More people underemployed
Labour market and earnings;Labour market and earnings;Immigration and immigrants
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Labour force surveyQ1 2005



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More people underemployed

The number of underemployed people increased by 12 000 last year, and women accounted for all of the increase. The figures are taken from the latest Labour Force Survey (LFS) carried out by Statistics Norway.

Seasonally adjusted figures: Stable labour market

Unemployment and employment stayed approximately unchanged from the fourth quarter of 2004 to the first quarter of 2005, according to seasonally adjusted figures from the LFS. The changes for both unemployment and employment are inside the LFS error margin. Employment may still follow an upward trend, while unemployment remains on a stable level.

The seasonal adjustment method is a favourable method of revealing the current development in the labour market, and serves as an alternative to comparisons with the corresponding quarter in the previous year. Seasonally adjusted figures are presented in a separate article.

The number of underemployed, i.e. part-time employees who want to work more hours, went up from 97 000 to 109 000 from the first quarter of 2004 to the first quarter of 2005. This represents 17.6 per cent of all part-time employees and compares with 15.6 per cent in the first quarter of 2004. Never before has the number of underemployed been higher since the Norwegian LFS started measuring the under-employment in 1989. Over 60 per cent of the underemployed work in health and social work, and in wholesale, retail trade, hotels and restaurants. In addition, most of the part-time employees are found in the same two industry divisions.

Workforce, employed and man-weeks worked. Seasonally adjusted figures in 1 000

Unchanged labour force participation

Total labour force participation stayed approximately unchanged at 71.8 per cent from the first quarter of 2004 to the first quarter of 2005. Women and men aged 20-24 had a decline, while some increase was found among women aged 30-39.

The total number of employees increased by 13 000 from the first quarter of 2004 to the first quarter of 2005, and the full-time employees accounted for all of the increase. The employment figures by industry reveal a 15 000 increase in wholesale and retail trade employment in the same period. In addition, employment rose by 9 000 in business activities. Agriculture and forestry experienced a fall in employment in this period.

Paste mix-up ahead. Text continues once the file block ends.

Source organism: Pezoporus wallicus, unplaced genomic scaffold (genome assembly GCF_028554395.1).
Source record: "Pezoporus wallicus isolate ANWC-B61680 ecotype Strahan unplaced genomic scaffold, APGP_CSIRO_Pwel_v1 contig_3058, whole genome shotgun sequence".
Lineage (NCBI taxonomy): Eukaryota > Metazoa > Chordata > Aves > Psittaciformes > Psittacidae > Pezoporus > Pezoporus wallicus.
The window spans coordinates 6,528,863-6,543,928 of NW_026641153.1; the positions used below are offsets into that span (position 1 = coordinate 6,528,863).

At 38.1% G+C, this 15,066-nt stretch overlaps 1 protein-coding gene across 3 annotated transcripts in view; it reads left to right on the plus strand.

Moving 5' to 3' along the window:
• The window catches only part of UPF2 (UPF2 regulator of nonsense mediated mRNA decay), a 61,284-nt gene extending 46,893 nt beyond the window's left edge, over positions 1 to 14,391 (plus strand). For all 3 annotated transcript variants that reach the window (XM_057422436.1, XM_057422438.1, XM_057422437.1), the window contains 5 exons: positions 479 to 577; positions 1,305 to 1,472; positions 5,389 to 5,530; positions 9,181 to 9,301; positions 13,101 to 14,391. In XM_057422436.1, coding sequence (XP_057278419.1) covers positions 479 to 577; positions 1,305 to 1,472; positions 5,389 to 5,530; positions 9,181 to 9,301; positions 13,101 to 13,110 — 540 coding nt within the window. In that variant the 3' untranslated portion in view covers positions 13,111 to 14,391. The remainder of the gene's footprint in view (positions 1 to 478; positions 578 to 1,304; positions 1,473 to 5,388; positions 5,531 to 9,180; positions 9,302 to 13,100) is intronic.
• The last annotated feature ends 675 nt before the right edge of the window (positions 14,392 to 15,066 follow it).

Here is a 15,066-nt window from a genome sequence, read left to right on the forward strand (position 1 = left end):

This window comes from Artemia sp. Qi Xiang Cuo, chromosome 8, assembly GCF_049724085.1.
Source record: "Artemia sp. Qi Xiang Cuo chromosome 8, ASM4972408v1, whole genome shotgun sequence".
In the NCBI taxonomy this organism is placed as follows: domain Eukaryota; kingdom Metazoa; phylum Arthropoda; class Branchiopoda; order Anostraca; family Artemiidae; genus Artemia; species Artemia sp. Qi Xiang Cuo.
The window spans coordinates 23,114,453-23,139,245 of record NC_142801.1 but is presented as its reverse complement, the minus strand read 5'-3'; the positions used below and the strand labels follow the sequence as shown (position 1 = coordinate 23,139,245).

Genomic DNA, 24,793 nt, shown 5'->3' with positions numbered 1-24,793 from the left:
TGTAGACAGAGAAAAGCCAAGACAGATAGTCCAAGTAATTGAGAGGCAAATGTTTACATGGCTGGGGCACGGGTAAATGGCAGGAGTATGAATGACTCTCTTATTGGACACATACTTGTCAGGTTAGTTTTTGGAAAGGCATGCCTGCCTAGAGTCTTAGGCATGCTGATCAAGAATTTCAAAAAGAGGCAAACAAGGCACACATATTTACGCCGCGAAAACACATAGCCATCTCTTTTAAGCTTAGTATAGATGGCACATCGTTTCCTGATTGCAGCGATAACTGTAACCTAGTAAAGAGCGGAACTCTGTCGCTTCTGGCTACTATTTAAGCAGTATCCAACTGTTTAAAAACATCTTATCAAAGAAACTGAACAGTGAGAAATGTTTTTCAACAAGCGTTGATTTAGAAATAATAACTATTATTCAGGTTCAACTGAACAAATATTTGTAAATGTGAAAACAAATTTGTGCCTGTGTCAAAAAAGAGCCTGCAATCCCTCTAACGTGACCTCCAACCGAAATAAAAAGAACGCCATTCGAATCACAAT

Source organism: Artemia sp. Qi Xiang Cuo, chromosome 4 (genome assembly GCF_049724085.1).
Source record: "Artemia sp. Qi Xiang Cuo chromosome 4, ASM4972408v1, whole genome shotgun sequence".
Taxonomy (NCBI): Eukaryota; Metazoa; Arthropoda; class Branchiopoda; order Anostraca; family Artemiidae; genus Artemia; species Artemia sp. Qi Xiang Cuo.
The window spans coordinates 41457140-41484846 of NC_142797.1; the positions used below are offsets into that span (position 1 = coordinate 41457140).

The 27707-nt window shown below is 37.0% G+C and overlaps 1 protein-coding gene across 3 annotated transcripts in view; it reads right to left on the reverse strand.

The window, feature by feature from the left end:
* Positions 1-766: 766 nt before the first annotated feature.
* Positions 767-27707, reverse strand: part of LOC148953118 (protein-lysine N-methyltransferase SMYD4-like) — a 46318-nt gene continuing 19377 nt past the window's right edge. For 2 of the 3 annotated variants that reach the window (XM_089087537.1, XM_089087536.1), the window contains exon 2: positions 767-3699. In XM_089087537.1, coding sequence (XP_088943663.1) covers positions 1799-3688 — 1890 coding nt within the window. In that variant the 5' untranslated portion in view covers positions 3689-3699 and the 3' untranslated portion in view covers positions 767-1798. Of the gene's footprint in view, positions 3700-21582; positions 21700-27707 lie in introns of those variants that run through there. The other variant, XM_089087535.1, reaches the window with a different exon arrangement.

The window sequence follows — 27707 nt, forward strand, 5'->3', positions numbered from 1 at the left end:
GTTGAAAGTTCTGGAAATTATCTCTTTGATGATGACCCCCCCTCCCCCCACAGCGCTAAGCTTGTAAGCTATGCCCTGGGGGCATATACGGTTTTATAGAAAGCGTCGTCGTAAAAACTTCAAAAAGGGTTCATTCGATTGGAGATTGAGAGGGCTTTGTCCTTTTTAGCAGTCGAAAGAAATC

Unchanged temporary employment

The number of temporary employees was 187 000 in the first quarter of 2005, which approximately on level with the first quarter of 2004. Temporary employment was most common in health and social work, education, as well as in hotels and restaurants. At the opposite end of the scale, transport and communication, manufacturing, in addition to construction are characterised by relatively few temporary employees.

Unemployed (LFS), registered unemployed and registered employed + public sector job creation programmes. Seasonally adjusted figures in 1 000

Approximately unchanged unemployment

The number of unemployed in the first quarter of 2005 was 110 000, approximately unchanged from the first quarter of 2004. The total unemployment rate was 4.6 per cent, the rate for men 5.0 per cent and the rate for women 4.2 per cent.

The proportion of long-term unemployed increased from 21 to 26 per cent last year. Long-term unemployment is defined as unemployment that has lasted for at least six consecutive months.

Actual hours worked for the unemployed and underemployed amounted to 134 000 man-weeks (full-time work) in the first quarter of 2005, an increase of 10 000 from the corresponding quarter of 2004.

Small changes in international figures

The seasonally adjusted unemployment rate for Norway was 4.5 per cent in February 2005, compared with 4.4 per cent in November 2004. The rate stayed approximately unchanged in the EU and OECD area, at 8.1 and 6.7 per cent respectively. In the same period, the unemployment in the USA stayed unchanged at 5.4 per cent. From November 2004 to February 2005, the unemployment rate increased from 6.4 to 6.5 per cent in Sweden, and in Finland from 8.8 to 9.0 per cent. In the same period, the figures for France and Germany went up 0.2 percentage points, and ended at 9.8 and 9.7 per cent respectively, according to figures from the OECD and Eurostat .